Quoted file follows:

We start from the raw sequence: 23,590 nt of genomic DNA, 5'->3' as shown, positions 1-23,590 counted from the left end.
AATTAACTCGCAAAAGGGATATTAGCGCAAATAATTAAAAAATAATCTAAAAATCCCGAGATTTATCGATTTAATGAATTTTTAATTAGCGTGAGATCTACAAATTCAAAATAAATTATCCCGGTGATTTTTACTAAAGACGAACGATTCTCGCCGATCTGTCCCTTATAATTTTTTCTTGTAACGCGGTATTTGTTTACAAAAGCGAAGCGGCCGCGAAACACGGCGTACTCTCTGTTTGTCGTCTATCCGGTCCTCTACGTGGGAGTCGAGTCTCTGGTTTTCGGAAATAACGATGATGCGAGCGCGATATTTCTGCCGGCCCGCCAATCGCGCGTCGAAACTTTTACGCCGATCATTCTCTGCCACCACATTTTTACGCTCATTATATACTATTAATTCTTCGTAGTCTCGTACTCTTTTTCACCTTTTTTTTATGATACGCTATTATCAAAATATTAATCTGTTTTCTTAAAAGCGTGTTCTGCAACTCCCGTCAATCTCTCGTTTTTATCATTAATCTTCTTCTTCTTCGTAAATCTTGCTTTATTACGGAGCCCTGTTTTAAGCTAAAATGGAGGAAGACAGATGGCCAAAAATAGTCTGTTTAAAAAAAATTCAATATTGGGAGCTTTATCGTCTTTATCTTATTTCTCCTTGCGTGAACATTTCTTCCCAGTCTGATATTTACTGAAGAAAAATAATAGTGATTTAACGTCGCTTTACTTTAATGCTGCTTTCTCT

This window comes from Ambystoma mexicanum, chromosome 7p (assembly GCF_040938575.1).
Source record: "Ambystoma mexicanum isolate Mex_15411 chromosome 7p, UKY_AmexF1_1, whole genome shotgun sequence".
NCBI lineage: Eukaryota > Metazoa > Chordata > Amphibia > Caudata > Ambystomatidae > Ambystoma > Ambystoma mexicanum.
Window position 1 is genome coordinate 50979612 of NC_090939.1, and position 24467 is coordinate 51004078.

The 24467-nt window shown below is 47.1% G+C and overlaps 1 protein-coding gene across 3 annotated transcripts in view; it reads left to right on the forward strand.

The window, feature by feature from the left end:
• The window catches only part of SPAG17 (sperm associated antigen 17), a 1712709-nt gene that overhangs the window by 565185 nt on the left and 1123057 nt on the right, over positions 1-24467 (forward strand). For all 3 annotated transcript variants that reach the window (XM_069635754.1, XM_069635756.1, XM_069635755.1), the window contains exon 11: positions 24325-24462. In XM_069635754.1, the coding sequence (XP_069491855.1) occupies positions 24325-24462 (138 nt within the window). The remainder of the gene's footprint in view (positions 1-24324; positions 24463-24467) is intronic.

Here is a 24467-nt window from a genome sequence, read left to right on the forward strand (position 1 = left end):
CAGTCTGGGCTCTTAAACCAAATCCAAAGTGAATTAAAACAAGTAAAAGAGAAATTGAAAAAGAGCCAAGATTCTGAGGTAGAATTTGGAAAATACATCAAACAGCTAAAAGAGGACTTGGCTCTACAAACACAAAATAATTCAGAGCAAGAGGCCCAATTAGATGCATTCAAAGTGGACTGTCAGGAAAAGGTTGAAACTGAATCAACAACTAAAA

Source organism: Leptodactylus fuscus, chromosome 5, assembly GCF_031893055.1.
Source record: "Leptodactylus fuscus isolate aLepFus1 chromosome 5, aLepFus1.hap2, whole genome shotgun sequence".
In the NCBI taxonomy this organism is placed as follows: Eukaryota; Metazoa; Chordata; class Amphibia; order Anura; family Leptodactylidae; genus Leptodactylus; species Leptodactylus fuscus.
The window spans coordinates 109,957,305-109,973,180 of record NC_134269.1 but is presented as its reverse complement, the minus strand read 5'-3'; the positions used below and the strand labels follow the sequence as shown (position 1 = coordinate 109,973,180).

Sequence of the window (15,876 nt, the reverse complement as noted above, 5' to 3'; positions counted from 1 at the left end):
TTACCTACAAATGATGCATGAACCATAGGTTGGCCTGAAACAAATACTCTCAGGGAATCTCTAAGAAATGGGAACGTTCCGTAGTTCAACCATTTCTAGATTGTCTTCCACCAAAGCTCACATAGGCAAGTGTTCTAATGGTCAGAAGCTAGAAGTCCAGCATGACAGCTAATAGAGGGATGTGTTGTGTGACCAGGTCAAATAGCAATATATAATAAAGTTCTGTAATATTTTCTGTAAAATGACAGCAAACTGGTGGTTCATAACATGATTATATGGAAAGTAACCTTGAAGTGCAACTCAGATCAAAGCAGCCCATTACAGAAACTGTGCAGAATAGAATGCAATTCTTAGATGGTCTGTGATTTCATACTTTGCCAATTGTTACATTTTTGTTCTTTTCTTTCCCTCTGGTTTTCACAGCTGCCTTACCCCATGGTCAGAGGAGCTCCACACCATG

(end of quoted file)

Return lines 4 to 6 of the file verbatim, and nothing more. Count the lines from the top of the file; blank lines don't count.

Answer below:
Source record: "Ambystoma mexicanum isolate Mex_15411 chromosome 7p, UKY_AmexF1_1, whole genome shotgun sequence".
NCBI lineage: Eukaryota > Metazoa > Chordata > Amphibia > Caudata > Ambystomatidae > Ambystoma > Ambystoma mexicanum.
Window position 1 is genome coordinate 50979612 of NC_090939.1, and position 24467 is coordinate 51004078.